Laptop Battery Care
Most laptop batteries these days are made from lithium ion technology. This guide is specifically written for that particular battery type. Should yours be NiMH, some of these hints are not directly applicable. Consult your battery or laptop manufacturer for details.
A lithium-ion battery provides 300-500 discharge/charge cycles. The battery prefers a partial rather than a full discharge. Frequent full discharges should be avoided when possible. Instead, charge the battery more often or use a larger battery. There is no concern of memory when applying unscheduled charges.
Although lithium-ion is memory-free in terms of performance deterioration, batteries with fuel gauges exhibit what engineers refer to as "digital memory". Here is the reason: Short discharges with subsequent recharges do not provide the periodic calibration needed to synchronize the fuel gauge with the battery's state-of-charge. A deliberate full discharge and recharge every 30 charges corrects this problem. Letting the battery run down to the cut-off point in the equipment will do this. If ignored, the fuel gauge will become increasingly less accurate.
Aging of lithium-ion is an issue that is often ignored. Lithium-based batteries have a lifetime of 2-3 years. The clock starts ticking as soon as the battery comes off the manufacturing line. The speed by which lithium-ion ages is governed by temperature and state-of-charge. High charge levels and elevated temperatures hasten permanent capacity loss.
Some lithium-ion batteries fail due to excessive low discharge. If discharged below 2.5 volts per cell, the internal safety circuit opens and the battery appears dead. A charge with the original charger is no longer possible. To prevent failure, never store the battery fully discharged. Apply some charge before storage, and then charge fully before use.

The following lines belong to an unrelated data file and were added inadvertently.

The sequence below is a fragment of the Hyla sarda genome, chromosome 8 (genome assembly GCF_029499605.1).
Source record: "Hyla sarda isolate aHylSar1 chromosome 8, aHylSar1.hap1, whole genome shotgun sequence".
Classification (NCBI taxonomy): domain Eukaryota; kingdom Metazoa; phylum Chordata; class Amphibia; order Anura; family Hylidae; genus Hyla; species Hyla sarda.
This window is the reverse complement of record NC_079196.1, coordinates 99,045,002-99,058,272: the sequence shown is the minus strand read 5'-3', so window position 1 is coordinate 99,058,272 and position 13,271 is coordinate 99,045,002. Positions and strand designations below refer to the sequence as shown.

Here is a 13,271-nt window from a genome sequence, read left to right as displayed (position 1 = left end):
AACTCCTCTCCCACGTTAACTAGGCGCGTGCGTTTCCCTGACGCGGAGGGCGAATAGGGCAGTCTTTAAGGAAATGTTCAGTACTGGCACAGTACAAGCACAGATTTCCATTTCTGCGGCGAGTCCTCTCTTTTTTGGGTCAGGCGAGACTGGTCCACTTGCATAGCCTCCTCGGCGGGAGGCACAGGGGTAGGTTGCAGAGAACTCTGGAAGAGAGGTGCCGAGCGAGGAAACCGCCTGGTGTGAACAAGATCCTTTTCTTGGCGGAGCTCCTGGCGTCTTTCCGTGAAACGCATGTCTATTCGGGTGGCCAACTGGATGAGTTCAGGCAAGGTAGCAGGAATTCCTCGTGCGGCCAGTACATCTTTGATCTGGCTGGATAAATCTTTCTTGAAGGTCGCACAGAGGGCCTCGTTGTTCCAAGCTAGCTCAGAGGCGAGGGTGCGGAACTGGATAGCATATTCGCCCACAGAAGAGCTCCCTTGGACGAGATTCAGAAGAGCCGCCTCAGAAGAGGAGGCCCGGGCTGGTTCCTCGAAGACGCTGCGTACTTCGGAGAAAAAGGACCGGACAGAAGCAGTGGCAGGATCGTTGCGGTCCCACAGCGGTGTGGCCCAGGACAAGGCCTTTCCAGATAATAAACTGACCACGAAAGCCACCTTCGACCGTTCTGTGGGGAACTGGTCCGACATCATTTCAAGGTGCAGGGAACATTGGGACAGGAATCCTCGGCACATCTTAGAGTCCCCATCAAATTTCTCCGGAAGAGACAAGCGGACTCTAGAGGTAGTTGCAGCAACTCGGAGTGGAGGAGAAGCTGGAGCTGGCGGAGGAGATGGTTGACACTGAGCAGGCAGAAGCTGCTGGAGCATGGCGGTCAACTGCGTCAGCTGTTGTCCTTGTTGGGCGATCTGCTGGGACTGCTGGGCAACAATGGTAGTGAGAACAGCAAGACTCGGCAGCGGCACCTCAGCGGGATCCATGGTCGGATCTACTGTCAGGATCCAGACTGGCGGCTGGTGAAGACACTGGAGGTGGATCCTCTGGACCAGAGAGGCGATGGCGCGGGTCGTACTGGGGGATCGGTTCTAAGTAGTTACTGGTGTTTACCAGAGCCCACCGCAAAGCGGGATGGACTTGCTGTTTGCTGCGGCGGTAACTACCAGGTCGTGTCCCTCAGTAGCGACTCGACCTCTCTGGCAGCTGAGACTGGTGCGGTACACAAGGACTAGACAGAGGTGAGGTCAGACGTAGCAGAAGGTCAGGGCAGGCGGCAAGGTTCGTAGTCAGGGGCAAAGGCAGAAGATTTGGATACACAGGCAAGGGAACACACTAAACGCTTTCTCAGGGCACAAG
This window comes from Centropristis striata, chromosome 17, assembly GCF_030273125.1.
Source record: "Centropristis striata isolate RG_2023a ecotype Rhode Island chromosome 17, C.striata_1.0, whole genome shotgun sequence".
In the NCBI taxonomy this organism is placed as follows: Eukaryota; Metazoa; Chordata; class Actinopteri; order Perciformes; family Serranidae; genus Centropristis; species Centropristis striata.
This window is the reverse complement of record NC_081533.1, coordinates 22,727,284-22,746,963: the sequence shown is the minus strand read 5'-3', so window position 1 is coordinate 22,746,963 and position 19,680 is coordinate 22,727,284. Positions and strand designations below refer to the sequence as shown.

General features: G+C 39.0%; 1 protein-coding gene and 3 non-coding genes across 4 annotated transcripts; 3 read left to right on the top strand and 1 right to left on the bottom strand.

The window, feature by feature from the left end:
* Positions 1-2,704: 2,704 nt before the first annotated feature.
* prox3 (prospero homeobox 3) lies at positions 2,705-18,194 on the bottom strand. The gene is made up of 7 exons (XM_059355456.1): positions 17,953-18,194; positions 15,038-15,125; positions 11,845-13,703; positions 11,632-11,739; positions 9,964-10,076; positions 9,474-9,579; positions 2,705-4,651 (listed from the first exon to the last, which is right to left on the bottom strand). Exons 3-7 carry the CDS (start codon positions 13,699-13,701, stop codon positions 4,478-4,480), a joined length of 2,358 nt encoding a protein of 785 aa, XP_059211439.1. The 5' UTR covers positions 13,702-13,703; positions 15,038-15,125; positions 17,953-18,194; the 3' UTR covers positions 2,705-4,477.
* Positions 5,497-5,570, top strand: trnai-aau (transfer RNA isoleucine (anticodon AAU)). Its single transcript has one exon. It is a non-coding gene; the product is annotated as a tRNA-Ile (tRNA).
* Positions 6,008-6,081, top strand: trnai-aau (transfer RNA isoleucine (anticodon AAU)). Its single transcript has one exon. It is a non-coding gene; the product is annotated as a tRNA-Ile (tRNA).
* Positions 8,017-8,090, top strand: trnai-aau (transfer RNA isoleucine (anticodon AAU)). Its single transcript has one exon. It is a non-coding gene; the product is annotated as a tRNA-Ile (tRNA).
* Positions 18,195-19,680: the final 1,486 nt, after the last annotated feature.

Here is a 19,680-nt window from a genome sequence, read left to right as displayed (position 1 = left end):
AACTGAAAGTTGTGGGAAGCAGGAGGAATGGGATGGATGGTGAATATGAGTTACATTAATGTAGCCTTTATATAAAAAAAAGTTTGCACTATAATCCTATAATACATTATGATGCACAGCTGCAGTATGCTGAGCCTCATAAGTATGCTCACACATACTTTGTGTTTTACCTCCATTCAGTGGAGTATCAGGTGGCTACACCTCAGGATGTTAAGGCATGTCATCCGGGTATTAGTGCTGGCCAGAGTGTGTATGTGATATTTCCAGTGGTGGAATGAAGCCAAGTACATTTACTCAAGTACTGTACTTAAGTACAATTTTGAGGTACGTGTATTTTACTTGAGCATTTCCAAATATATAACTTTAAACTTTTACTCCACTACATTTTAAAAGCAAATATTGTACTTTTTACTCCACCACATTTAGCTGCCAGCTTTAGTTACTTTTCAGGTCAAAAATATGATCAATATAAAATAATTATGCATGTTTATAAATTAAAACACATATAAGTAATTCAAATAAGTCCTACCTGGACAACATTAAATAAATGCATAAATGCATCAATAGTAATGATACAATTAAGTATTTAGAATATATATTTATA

If possible, store the battery in a cool place at about a 40% state-of-charge. Some reserve charge is needed to keep the battery and its protection circuit operational during prolonged storage. The most harmful combination is full charge at high temperature. This is the case when placing a spare battery in a hot car. Running a laptop computer on the mains has a similar temperature problem. While the battery is kept fully charged, the inside temperature during operation rises to 45°C (113°F).
Removing the battery from the laptop when running on fixed power protects the battery from heat but some battery and laptop manufacturers caution against it. They say that dust and moisture accumulating inside the battery casing could damage the laptop.
The total run-time of the battery is dependent upon the design and use of the notebook computer. The use of the screen, the hard drive and other peripherals results in an additional drain upon the battery, effectively reducing its run-time. To ensure maximum performance of the battery, optimize your computer’s power management features. Refer to your computer manual for further instructions.
*Decrease screen brightness as low as possible.
*Remove any PCMCIA cards not in use.
*If the battery will not be in use for a month or longer, it is recommended that it be removed from the computer and stored in a cool, dry place. When storing for long periods of time, keep the battery at 40% to 50% full charge. If you store a battery when it’s fully discharged, it could fall into a deep discharge state, which renders it incapable of holding any charge. Conversely, if you store it fully charged for an extended period of time, the battery may experience some loss of battery capacity, meaning it will have a shorter life. Aging will take its toll much faster at high temperatures. Ideally store it in a fridge (sealed in a zip-lock bag to prevent moisture accumulation). However, it should not be subjected to freezing temperatures. A charged battery will eventually lose its charge if unused. It may therefore be necessary to recharge the battery after a storage period.
*Charge often. Don't try to fully discharge the battery packs frequently. This only adds strain. Several partial discharges (regular use) with frequent recharges are better for lithium-ion than one total discharge. Recharging a partially charged lithium-ion battery pack does not cause any harm because it has no "memory".
*Battery manufacturers recommend fully charging and discharging the battery at least once per month.
*Avoid heat, a hot car, for example.